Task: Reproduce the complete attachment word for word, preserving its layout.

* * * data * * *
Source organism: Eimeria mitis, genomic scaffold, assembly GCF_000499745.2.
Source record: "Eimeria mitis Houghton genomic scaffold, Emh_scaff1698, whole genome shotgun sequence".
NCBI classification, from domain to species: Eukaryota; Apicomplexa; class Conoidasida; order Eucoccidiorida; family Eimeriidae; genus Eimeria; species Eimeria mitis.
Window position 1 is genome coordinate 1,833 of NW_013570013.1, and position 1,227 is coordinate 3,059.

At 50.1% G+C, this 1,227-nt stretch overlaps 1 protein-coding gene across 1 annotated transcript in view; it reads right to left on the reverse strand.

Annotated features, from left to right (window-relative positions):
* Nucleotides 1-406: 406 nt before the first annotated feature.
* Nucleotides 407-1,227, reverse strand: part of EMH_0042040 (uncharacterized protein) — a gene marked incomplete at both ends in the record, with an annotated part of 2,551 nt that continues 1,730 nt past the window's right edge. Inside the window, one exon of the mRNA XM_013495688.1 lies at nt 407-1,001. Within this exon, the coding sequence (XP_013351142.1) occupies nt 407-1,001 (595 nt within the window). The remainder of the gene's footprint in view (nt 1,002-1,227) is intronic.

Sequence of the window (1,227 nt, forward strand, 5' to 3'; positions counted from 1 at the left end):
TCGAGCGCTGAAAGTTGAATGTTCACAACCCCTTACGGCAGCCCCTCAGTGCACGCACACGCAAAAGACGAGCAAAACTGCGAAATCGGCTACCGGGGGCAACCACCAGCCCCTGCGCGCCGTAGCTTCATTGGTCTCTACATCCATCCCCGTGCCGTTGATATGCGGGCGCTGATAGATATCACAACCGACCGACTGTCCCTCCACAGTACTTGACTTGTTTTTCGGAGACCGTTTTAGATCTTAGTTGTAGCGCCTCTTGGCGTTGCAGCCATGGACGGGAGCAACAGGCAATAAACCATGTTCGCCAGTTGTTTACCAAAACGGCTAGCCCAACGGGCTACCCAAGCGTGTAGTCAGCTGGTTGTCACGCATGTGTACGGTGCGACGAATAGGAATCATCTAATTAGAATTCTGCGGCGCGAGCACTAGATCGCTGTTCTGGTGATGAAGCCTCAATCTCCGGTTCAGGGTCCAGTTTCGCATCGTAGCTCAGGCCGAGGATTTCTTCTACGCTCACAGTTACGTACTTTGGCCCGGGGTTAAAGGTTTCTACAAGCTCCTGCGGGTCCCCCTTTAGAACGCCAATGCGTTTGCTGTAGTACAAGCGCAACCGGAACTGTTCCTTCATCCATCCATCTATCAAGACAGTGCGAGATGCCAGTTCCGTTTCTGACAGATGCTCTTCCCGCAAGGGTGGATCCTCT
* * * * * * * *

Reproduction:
Source organism: Eimeria mitis, genomic scaffold, assembly GCF_000499745.2.
Source record: "Eimeria mitis Houghton genomic scaffold, Emh_scaff1698, whole genome shotgun sequence".
NCBI classification, from domain to species: Eukaryota; Apicomplexa; class Conoidasida; order Eucoccidiorida; family Eimeriidae; genus Eimeria; species Eimeria mitis.
Window position 1 is genome coordinate 1,833 of NW_013570013.1, and position 1,227 is coordinate 3,059.

At 50.1% G+C, this 1,227-nt stretch overlaps 1 protein-coding gene across 1 annotated transcript in view; it reads right to left on the reverse strand.

Annotated features, from left to right (window-relative positions):
* Nucleotides 1-406: 406 nt before the first annotated feature.
* Nucleotides 407-1,227, reverse strand: part of EMH_0042040 (uncharacterized protein) — a gene marked incomplete at both ends in the record, with an annotated part of 2,551 nt that continues 1,730 nt past the window's right edge. Inside the window, one exon of the mRNA XM_013495688.1 lies at nt 407-1,001. Within this exon, the coding sequence (XP_013351142.1) occupies nt 407-1,001 (595 nt within the window). The remainder of the gene's footprint in view (nt 1,002-1,227) is intronic.

Sequence of the window (1,227 nt, forward strand, 5' to 3'; positions counted from 1 at the left end):
TCGAGCGCTGAAAGTTGAATGTTCACAACCCCTTACGGCAGCCCCTCAGTGCACGCACACGCAAAAGACGAGCAAAACTGCGAAATCGGCTACCGGGGGCAACCACCAGCCCCTGCGCGCCGTAGCTTCATTGGTCTCTACATCCATCCCCGTGCCGTTGATATGCGGGCGCTGATAGATATCACAACCGACCGACTGTCCCTCCACAGTACTTGACTTGTTTTTCGGAGACCGTTTTAGATCTTAGTTGTAGCGCCTCTTGGCGTTGCAGCCATGGACGGGAGCAACAGGCAATAAACCATGTTCGCCAGTTGTTTACCAAAACGGCTAGCCCAACGGGCTACCCAAGCGTGTAGTCAGCTGGTTGTCACGCATGTGTACGGTGCGACGAATAGGAATCATCTAATTAGAATTCTGCGGCGCGAGCACTAGATCGCTGTTCTGGTGATGAAGCCTCAATCTCCGGTTCAGGGTCCAGTTTCGCATCGTAGCTCAGGCCGAGGATTTCTTCTACGCTCACAGTTACGTACTTTGGCCCGGGGTTAAAGGTTTCTACAAGCTCCTGCGGGTCCCCCTTTAGAACGCCAATGCGTTTGCTGTAGTACAAGCGCAACCGGAACTGTTCCTTCATCCATCCATCTATCAAGACAGTGCGAGATGCCAGTTCCGTTTCTGACAGATGCTCTTCCCGCAAGGGTGGATCCTCT